From The New York Times:
Perhaps every autobiographical first novel serves its author as Jeanette Winterson’s did — as “a story I could live with.” But “Oranges Are Not the Only Fruit,” buoyant and irrepressible, was published in 1985, for its author half a lifetime ago, and what one can live with changes over time. “Why Be Happy When You Could Be Normal?” is a memoir as unconventional and winning as the rollicking bildungsroman Winterson assembled from the less malignant aspects of her eccentric Pentecostal upbringing, a novel that instantly established her distinctive voice. This new book wrings humor from adversity, as did the fictionalized version of Winterson’s youth, but the ghastly childhood transfigured there is not the same as the one vivisected here in search of truth and its promise of setting the cleareyed free. At the center of both narratives is “Mrs. Winterson,” as the author often calls her mother in “Why Be Happy.” It would be easy to dismiss this formality as an attempt to establish retroactively something that never existed between Winterson and her adoptive mother: a respectful distance governed by commonly accepted standards of decency and reason. But, even more, the form of address suggests the terrible grandeur of a character who transcends the strictly mortal in her dimensions and her power, a monolith to whom any version of “mother” cannot do justice.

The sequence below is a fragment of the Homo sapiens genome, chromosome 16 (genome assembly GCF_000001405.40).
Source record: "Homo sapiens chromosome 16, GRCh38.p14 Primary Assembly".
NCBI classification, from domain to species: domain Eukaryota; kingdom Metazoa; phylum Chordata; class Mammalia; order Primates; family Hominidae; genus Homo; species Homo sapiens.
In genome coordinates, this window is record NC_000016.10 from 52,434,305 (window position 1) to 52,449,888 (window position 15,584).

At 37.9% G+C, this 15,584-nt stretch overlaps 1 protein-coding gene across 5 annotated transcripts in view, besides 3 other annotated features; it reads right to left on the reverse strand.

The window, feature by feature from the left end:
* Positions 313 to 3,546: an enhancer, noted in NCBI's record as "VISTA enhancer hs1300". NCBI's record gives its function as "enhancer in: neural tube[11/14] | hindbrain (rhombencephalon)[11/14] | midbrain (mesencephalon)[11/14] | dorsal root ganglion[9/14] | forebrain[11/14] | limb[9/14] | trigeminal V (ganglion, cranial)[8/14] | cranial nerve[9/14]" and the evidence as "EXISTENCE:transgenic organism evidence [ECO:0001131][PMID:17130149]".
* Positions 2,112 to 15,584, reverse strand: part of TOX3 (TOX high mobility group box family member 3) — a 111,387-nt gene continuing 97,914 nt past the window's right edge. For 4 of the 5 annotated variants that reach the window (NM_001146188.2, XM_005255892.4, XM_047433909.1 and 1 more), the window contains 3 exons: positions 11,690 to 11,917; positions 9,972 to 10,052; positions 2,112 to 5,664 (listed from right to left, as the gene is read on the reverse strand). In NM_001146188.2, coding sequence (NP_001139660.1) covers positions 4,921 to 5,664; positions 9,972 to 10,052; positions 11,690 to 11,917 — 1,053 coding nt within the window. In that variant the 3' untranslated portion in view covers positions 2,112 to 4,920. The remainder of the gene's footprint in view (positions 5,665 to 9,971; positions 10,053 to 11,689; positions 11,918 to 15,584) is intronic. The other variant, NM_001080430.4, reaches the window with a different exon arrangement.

“Tallish and weighing around 20 stone” (in other words, about 280 pounds), Mrs. Winterson, now deceased, was “out of scale, larger than life,” “now and again exploding to her full 300 feet,” a force that eclipsed Winterson’s self-effacing father, who couldn’t protect himself, let alone his child, from the woman he had married. It wasn’t her physical size that tipped Mrs. Winterson from mere gravity toward the psychic equivalent of a black hole, vacuuming all the light into her hysterical fundamentalism, so much as it was her monumental derangement. “A flamboyant depressive . . . who kept a revolver in the duster drawer, and the bullets in a tin of Pledge,” Mrs. Winterson waited not in joyful so much as smug anticipation for the apocalypse that would destroy the neighbors and deliver her to the exalted status piety had earned her. Opposed to sexual intercourse, as she was to all forms of intimacy, Winterson’s mother adopted her in hopes of raising a friend, the author speculates, for her mother had no other. But the trouble Mrs. Winterson found in reading a book, “that you never know what’s in it until it’s too late,” is the same trouble that complicates parenthood. Or, as Mrs. Winterson explained it: “The Devil led us to the wrong crib.”